Transportation accounts for nearly a quarter of the direct carbon dioxide emissions coming from burning fuel. As a result, electrification of transport is one of the major ways we can reduce emissions. Increasing the number of electric vehicles over time is essential for meeting emissions targets.
But electric vehicles have the potential to do more than deliver emissions reduction; they can also provide other energy services.
More and more electric cars provide over 200 miles of driving range, but most cars are actually driven no more than 30 miles a day. As a result, the fleet of electric cars represents a huge bank of energy stored in battery packs and mostly sitting around unused. This presents an opportunity to leverage this resource.
Car battery packs could be used to absorb excess renewable energy generated in the middle of the day (for example from solar installations) or at night (from wind farms) and potentially then to export stored energy to power homes and support the grid. This energy system is known as V2G, or vehicle-to-grid technology.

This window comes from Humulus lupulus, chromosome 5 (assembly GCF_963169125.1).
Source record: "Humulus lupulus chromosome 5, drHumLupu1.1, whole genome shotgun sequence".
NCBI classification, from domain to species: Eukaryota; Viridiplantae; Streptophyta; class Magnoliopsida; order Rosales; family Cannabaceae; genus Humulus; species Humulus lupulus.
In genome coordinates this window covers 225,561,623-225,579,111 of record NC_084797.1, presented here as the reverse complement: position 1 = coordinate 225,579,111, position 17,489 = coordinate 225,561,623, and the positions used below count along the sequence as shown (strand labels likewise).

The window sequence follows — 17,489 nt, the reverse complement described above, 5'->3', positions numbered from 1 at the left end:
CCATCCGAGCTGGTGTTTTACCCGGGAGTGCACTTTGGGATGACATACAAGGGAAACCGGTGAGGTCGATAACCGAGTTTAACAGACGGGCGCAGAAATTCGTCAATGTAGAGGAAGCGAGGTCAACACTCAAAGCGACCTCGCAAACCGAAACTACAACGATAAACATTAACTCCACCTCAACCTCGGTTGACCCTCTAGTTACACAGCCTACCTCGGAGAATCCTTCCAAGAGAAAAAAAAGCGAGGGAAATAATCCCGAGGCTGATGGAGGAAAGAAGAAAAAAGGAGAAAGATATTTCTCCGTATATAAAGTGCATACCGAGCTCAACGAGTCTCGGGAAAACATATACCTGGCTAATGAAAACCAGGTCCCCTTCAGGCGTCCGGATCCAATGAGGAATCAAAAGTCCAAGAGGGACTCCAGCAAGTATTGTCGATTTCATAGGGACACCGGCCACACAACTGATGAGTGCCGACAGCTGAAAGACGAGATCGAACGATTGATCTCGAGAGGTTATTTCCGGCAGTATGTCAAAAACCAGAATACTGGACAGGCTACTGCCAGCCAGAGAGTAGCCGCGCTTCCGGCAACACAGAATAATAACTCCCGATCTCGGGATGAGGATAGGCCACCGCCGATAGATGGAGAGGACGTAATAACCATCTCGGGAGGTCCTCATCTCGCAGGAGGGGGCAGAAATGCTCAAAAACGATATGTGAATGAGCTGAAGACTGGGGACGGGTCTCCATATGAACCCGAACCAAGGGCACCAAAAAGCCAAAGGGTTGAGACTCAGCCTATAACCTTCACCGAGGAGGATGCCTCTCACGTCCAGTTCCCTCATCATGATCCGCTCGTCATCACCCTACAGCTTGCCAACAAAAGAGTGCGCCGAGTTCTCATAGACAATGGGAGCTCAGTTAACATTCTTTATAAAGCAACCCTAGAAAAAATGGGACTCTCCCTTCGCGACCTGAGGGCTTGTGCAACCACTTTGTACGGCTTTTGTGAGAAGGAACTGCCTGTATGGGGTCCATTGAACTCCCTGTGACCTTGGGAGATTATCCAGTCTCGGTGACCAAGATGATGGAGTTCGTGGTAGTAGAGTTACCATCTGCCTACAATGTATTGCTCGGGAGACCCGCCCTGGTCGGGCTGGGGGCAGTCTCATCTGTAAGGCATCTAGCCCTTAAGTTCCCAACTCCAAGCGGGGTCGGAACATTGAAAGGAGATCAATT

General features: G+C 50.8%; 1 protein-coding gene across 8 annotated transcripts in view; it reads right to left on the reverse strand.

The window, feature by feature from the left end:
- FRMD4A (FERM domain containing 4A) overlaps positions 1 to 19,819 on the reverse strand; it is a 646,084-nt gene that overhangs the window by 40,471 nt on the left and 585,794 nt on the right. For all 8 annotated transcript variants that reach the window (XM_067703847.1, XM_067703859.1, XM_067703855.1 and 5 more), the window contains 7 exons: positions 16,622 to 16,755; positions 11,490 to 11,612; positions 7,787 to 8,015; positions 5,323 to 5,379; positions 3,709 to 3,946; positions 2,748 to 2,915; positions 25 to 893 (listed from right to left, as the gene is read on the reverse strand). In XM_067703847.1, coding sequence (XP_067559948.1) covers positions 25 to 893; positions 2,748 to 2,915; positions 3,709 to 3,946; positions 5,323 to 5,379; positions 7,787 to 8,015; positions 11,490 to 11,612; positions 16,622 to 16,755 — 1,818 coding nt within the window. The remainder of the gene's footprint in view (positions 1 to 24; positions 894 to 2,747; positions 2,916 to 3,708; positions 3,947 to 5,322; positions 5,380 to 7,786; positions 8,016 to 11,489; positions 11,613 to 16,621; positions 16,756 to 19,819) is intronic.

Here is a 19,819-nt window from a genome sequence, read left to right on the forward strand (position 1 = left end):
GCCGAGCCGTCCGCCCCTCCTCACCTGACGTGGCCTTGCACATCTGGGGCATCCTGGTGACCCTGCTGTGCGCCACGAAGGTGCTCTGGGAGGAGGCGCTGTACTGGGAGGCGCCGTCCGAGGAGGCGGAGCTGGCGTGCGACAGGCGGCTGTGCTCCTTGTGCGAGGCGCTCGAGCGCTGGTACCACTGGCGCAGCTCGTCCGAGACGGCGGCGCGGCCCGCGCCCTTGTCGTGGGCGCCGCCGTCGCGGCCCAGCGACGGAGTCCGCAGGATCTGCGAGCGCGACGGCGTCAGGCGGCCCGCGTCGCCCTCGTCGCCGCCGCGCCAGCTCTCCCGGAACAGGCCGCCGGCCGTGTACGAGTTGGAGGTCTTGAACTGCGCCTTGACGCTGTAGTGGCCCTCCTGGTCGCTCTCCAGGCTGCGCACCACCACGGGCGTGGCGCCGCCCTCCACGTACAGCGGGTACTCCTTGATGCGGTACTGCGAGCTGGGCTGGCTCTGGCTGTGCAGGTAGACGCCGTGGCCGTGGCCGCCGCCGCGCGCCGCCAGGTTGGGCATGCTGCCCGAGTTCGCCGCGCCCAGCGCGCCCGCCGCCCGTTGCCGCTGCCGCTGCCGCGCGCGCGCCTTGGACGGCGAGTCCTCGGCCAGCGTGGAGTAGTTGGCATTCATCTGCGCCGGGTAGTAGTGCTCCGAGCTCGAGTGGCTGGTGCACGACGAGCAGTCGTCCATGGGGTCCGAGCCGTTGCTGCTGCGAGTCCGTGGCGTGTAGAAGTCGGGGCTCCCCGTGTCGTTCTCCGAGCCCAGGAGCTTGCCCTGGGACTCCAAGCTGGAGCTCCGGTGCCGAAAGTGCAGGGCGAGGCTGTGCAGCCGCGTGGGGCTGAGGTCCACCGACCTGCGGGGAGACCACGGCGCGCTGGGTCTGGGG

The University of Queensland in Australia has launched a unique international trial to see if the spare battery capacity in vehicles could be used for these purposes. The university has partnered with Teslascope, which is an online analytics platform used by Tesla owners to track the performance of their cars. Tesla owners wishing to be part of the study authorize the collection of their data and, in turn, receive a free 12-month subscription to the Teslascope service. The study will collect data from Tesla owners in Australia, the US, Canada, Norway, Sweden, Germany, and the UK.
Photo, posted February 8, 2009, courtesy of City of St Pete via Flickr.